Coronavirus restrictions on meals processing in Victoria will not create shortages, says Prime Minister Daniel Andrews

Victorian Prime Minister Daniel Andrews insists his strict staff restrictions at food processing and distribution centers will not lead to a national food shortage.

Important points:

  • The number of employees at the red meat factories in Victoria will be reduced to 66 percent from Sunday
  • Chicken processing will drop to 80 percent due to the different life cycle
  • The Masters Grocers Association says the measures are “impractical” and could lead to bottlenecks

In recent days, the food and grocery industries have warned of severe supply shortages in Victoria that will affect Australia if food distribution centers and slaughterhouses are forced to cut staff by a third this weekend.

Mr Andrews imposes the downsizing as part of his attempt to contain his state’s COVID-19 outbreak.

Beginning Sunday midnight, meat processors – a source of the recent Victoria outbreak – will reduce their workforce by up to a third.

Red meat factories – beef, lamb and pork processing centers – will reduce their workforce to 66 percent.

Due to the nature of the different life cycle of poultry, chicken processing is reduced to 80 percent.

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Seafood centers with fewer than 40 employees do not need to make any changes, and smaller slaughterhouses with 25 or fewer employees are also exempt.

The fruit and vegetable wholesalers will also remain open with a reduced workforce.

Mr Andrews said the changes were necessary to stop the spread of COVID-19 and he believed he had the levels set correctly so there would be no food shortages.

He said there was no need for people to store groceries for months, although he warned Victorians that they might not be able to buy every cut of meat they want in the months ahead.

Prime Minister Daniel Andrews urged Victorians not to panic buying meat products from the supermarket while slaughterhouse production has declined.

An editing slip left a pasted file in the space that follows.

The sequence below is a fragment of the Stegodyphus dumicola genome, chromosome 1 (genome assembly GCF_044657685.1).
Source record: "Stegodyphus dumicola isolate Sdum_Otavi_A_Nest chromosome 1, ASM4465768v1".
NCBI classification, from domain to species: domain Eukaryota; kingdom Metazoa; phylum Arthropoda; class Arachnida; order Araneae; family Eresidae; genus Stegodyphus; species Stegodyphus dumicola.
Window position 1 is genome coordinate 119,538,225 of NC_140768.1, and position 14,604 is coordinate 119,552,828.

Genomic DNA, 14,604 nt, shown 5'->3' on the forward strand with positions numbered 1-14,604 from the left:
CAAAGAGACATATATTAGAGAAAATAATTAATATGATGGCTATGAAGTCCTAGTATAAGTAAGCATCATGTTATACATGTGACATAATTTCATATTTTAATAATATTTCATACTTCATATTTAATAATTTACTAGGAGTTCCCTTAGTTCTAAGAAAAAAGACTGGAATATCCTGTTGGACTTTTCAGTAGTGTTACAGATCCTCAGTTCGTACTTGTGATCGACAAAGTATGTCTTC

Kim Honan


“You may not necessarily get exactly the piece of meat you want, but you get what you need and you get all the products that are fundamentally important to you,” he said on Thursday.

“It will only make matters worse when people who have the means buy huge amounts of food.

“It just means that other people may not get the things they need. That is why the supermarkets have introduced a series of shopping restrictions.

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“A lot of work has been done to reduce staffing levels while protecting the amount of product that will be on supermarket shelves. That is our goal.”

Despite the prime minister’s attempt to clarify his plans, confusion still reigned.

A joint phone call was held on Thursday afternoon for representatives from supermarkets, grocery wholesalers and retailers to speak to Victorian government officials to learn how the proposed downsizing might work in practice.

Different businesses along the food supply chain have different needs.

Empty refrigerators for fresh meat in Woolworths supermarket near Brisbane. Some industry experts say reducing Victorian meat production will have an “impact” on supermarket shelves. (

ABC News: Elaine Ford


Jos De Bruin, general manager of Master Grocers Australia, said it was impractical to reduce the number of warehouse workers by a third.

“If you reduce warehouse staff by a third, it effectively reduces the ability to deliver. It slows things down,” he told ABC.

“In connection with this, people panic and no matter what someone says they are not going to buy their weekly grocery store, they may buy a week and a half or two if they can afford it. because it is there and they are scared.

“That will have an immediate effect on our shelves.

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“And it’s not just that. We have closed cafes, bars, bistros, hotels and restaurants. Sure, they make takeout, but there is a curfew to keep people home and eat more at home.

“We have this perfect storm of demand, and yet we have made the decision that the workforce in the distribution centers must be reduced … that is not practical.”

Mr De Bruin said he would seek clarification to see if a 30 percent reduction in staff could be applied to the overall operations of a company rather than every area of ​​business within a company.

Victoria is the second largest state in Australia in terms of economic output.

It accounts for over 23 percent of the national economy, behind New South Wales (32.1 percent) but ahead of Queensland (19 percent), Western Australia (14.7 percent), South Australia (5.7 percent), the ACT (2, 1 percent), Tasmania (1.7 percent) and the Northern Territory (1.4 percent).

It is also the nation’s largest exporter of food and fiber, accounting for nearly 30 percent of those exports in 2018-19.

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